mostly nonfiction listener
Actually I only read Travels in Siberia, by Ian Frazier, Thanksgiving was in Virginia with my in-laws.
This is one book that is best as an audiobook, as Ian Frazier is more a storyteller than an author, and his reading of his own book greatly adds to its pleasures. Audio also works well for Travels in Siberia due to all the Russian - hearing Frazier's pronunciation (and growing fluency over the 16 years he spent writing the book), greatly adds to the narrative.
There are many reasons to read about Siberia and about Russia. Driving home from Virginia on the Garden State Parkway we passed many LUKOIL gas stations. The first 3 letters of LUKOIL come from three Siberian oil fields, Langepasneftegaz, Urayneftegaz, and Kogalymneftegaz - and the fact that we fill up our minivans at a Russian owned gas station should remind us how important this vast country remains to us. Frazier's interest in Siberia is less about energy, although he does talk about the impact on Siberia and Russia of the growth of the energy sector (Russia is the 2nd largest oil exporter after Saudi Arabia, and the world's largest producer of natural gas). Rather, Frazier decides to criss-cross Siberia multiple times (in a van, on trains, and other various forms of transport) for love. Not the love of a woman (his wife seems and family seem inordinately and amazingly patient with his extended Siberian wanderings), but for the love of Russia.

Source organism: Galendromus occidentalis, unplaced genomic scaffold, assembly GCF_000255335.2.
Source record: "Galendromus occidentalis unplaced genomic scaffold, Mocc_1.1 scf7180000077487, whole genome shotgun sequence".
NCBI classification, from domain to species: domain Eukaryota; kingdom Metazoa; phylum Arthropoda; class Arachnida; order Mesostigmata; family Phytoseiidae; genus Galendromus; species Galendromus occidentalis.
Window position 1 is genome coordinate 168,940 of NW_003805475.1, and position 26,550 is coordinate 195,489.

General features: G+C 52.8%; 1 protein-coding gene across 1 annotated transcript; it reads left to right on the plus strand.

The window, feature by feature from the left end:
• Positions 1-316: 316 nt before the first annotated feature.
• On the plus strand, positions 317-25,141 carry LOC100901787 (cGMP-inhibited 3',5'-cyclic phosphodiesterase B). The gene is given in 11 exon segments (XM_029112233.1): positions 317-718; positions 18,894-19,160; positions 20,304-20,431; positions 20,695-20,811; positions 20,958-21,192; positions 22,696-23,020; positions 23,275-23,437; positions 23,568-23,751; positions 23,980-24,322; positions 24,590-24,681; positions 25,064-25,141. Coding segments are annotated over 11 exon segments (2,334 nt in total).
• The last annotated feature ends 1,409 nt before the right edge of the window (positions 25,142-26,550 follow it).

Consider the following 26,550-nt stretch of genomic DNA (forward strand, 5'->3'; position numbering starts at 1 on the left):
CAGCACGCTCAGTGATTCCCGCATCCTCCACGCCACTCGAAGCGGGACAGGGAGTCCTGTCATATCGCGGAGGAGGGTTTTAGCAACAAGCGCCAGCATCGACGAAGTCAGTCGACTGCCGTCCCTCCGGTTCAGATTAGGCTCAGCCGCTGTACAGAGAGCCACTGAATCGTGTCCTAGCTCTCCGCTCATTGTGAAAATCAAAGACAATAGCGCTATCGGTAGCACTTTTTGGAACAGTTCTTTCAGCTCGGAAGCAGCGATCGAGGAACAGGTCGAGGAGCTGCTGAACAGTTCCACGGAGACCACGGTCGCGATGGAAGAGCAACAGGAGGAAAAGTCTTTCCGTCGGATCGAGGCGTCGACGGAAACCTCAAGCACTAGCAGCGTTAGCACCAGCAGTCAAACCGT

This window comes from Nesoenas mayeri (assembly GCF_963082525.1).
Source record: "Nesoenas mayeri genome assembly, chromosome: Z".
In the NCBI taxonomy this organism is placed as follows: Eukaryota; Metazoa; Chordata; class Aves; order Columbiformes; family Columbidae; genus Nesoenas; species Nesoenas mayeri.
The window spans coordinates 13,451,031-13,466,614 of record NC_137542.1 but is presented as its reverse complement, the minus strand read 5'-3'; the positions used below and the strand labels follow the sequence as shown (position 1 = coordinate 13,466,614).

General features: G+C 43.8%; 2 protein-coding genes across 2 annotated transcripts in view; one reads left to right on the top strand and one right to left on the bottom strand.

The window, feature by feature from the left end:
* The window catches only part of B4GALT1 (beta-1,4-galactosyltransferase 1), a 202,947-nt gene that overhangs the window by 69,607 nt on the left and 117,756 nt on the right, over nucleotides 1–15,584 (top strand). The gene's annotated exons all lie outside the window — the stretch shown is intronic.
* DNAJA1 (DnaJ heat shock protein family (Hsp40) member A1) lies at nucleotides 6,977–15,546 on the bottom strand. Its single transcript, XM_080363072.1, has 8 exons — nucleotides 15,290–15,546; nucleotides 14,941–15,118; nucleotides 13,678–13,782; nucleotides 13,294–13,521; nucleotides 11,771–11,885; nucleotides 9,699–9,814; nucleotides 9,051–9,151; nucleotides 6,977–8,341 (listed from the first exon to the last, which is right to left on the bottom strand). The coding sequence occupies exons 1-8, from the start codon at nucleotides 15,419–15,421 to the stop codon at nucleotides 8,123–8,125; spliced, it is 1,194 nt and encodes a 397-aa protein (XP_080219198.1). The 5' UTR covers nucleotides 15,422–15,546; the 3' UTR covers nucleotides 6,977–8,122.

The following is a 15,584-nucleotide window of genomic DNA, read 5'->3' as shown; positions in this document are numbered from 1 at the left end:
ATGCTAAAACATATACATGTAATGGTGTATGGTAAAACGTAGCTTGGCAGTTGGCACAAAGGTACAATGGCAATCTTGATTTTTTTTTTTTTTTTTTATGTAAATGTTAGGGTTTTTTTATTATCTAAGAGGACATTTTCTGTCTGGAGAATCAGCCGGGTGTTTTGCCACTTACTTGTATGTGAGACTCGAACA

Siberia is fascinating for all sorts of reasons. Mostly, we are fascinated by Siberia by its size (5.1 million square miles - or about three-quarters of all of Russia), remoteness and cold weather. Across the Bering Strait, Russia and the U.S. are only 53 miles apart - a fact that Frazier takes advantage of in his early trips from Nome Alaska to Siberia.
Travels in Siberia will not make you want to replicate Frazier's adventures and spend your next spring break in the Russian North. Siberia, as Frazier describes it, concentrates Russia's tendencies towards dysfunction, corruption, and inefficiency. The end of the Cold War, the rise of the Russian energy industry, and the waning of democracy have only heightened these tendencies. As bizarre and brutal as Siberia can be (Frazier spends time visiting Soviet era Gulags), the Siberian people Frazier meets are (almost) uniformly welcoming, literate, and generous in hosting a traveling American.